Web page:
As for clusters in Romania for the Danubian zone - a special mention is devoted to the VICLI4 (Virtual Clustering Identification and Dissemination of Strategic Territorial Planning Best Practices for Certain Countries of Danubian and Southern Europe) developed under the European program.

INTERREG II C - CADSES (Central Adriatic Danubian South Eastern European Space). The project started in 1999 and it lasted until 2001 and tried to identify and support the development of clusters, through a regional exchange of know-how. Romania was a partner in the project country and Transnational Group of Experts to Harghita identified as a pilot area suitable for implementation of the project methodology. Methodology used was based on the following criteria5:

- endogenous entrepreneurial development, traditionally based on specific production local;

- restructuring and /or privatization of large businesses, spin-off business;

- analysis of FDI that led to development.

- SME characteristics cooperation inter-relations firms and subcontracting in a particular area;

- productive specialization areas.

Countries target chosen partner for possible future transnational cooperation.

Besides these general criteria it has been considered and statistical criteria specific for the development.

3. Clusters Danube

Clusters represent a valuable potential of growth for the region, because they are effective tools for boosting technological advances, competitiveness and economic development.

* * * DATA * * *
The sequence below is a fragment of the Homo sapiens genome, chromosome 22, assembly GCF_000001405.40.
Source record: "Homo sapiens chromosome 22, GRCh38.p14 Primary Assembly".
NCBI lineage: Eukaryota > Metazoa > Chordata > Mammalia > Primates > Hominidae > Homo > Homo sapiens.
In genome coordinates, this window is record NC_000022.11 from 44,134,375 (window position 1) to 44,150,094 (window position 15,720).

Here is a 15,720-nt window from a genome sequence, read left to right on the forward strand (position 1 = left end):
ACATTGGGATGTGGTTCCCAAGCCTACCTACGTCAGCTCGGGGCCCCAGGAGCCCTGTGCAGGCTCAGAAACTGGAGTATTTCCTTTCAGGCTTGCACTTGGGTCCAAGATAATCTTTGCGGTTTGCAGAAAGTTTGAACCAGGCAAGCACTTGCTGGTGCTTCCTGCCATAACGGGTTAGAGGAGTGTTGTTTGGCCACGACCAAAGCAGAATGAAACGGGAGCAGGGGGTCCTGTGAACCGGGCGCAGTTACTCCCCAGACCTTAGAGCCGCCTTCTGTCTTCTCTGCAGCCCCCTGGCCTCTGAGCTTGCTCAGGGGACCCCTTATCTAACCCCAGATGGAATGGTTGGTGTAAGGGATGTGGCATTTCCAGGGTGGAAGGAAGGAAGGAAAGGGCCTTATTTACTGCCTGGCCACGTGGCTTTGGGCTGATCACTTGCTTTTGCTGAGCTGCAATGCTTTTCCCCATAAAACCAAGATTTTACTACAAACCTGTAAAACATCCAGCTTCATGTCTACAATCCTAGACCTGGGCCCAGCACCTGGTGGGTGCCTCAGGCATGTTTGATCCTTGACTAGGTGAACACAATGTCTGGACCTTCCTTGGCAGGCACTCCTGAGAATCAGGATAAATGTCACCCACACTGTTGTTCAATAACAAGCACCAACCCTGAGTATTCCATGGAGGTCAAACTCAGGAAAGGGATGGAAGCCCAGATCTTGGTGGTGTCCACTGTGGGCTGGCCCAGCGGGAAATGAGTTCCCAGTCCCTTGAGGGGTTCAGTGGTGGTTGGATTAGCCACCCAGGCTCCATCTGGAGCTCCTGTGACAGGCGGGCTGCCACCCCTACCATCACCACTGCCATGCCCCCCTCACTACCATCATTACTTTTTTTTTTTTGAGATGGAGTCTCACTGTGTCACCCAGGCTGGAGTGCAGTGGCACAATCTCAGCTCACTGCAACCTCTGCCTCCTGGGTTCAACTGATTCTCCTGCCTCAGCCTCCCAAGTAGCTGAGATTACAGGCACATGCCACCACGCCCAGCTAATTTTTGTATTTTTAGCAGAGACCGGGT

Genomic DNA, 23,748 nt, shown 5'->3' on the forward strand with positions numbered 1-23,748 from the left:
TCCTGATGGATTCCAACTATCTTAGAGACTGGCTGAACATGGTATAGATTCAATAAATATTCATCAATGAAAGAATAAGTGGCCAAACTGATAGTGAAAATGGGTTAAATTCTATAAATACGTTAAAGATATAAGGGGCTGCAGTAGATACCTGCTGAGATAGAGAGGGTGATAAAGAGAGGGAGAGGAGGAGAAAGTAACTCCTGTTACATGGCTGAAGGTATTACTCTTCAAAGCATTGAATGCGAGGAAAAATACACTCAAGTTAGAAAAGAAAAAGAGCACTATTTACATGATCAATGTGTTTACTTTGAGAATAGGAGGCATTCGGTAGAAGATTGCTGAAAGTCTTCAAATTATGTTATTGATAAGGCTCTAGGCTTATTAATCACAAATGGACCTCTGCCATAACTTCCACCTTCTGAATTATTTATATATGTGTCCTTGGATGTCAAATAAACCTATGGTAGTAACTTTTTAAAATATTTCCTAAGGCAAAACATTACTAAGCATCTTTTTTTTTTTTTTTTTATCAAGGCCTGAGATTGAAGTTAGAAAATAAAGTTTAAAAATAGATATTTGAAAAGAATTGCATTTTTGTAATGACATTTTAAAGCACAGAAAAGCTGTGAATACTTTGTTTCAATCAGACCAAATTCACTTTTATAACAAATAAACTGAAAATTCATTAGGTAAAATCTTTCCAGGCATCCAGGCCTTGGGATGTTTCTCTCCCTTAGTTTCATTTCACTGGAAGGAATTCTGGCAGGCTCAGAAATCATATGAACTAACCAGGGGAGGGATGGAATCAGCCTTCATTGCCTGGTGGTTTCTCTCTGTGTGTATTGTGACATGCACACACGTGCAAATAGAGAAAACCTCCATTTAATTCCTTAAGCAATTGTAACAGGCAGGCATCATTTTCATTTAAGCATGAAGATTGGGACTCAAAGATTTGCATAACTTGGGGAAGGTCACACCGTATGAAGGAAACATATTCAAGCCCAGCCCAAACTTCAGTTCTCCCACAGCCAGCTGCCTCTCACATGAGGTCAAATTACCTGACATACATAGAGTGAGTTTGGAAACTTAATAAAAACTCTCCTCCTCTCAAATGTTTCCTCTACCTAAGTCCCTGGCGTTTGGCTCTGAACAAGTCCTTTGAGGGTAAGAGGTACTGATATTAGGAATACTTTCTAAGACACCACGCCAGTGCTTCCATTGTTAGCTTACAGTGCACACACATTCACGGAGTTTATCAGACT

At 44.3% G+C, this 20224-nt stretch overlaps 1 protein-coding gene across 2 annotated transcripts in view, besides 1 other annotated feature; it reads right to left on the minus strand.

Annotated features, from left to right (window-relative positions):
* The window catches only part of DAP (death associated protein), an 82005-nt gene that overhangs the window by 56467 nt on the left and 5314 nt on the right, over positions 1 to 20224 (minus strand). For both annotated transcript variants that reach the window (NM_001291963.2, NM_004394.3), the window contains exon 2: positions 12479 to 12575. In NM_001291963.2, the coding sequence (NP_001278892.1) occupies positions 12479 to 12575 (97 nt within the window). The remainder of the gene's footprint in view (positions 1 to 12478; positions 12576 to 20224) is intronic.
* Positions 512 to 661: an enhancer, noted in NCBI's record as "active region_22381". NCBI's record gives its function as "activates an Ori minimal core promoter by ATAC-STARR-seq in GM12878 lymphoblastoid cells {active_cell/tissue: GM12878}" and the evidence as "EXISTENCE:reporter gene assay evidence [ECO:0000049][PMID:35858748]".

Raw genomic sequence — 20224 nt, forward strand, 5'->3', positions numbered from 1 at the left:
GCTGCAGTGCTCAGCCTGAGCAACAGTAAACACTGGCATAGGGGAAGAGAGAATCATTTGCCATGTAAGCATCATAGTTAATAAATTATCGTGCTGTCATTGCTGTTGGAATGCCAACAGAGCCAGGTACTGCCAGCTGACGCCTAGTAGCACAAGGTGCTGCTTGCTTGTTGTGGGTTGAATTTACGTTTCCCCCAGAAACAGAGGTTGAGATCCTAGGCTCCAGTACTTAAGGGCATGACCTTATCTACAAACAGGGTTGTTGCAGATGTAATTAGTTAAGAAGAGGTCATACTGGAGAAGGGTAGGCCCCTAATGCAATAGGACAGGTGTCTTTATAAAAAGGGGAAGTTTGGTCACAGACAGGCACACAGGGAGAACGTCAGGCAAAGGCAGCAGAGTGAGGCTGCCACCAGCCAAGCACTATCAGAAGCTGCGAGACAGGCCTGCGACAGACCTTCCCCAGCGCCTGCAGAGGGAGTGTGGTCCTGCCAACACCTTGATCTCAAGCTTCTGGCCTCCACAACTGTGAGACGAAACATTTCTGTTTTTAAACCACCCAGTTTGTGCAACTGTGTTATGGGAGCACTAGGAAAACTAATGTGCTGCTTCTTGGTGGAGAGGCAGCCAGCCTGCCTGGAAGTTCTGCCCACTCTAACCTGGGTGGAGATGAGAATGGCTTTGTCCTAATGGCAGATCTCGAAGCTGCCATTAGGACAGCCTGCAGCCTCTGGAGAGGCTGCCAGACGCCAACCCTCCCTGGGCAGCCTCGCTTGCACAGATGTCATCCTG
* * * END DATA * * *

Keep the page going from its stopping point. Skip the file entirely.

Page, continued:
Given these considerations, Industrial Park in Galati, Romania - The Romanian Association of CLUSTERO, APITSIAR (Association of Industrial Parks, Technological, Scientific and Business Incubators in Romania), together with the two Universities in Galati, that is: “Danubius” and “Lower Danube” facilitated the establishment of the First Cluster Consortium South-east Region Consortium “Lower Danube”.

For the establishment of this consortium is to contribute by means mainly economic in the economic, social and cultural development of all the geographical areas where clusters States activates Industrial Park Galati is the main promoter as perceived by the one of its roles is to support your transfer technology between academia and business.

The consortium was formed by the 5 clusters of Southeast Region - namely regional cluster “Health on Lower Danube” represented by “SMURD” Association of Galati, regional cluster “Green Solution Low Danube” represented by Regional Association for Environment and Energy Lower Danube (RAEE - Low DANUBE) in Manchester, “Med-Green” cluster represented by Association “cluster business promotion specializing in environmental technologies and alternative energy sources - Med-Green (South - East and Bucharest - Ilfov region), “Medgidia cluster - “Manufacture, Traditions, Future”, cluster “Romanian River Transport” represented by Union Romanian Inland Ports (UPIR) of Galati and clusters Association of Romania, CLUSTERO. Romanian River Transport is a cluster that was formed in order to create a coherent framework for cooperation and collaboration among its members, conducting missions/objectives of common interest for setting up the cluster for inter-modal transport of goods ecological Romanian interior.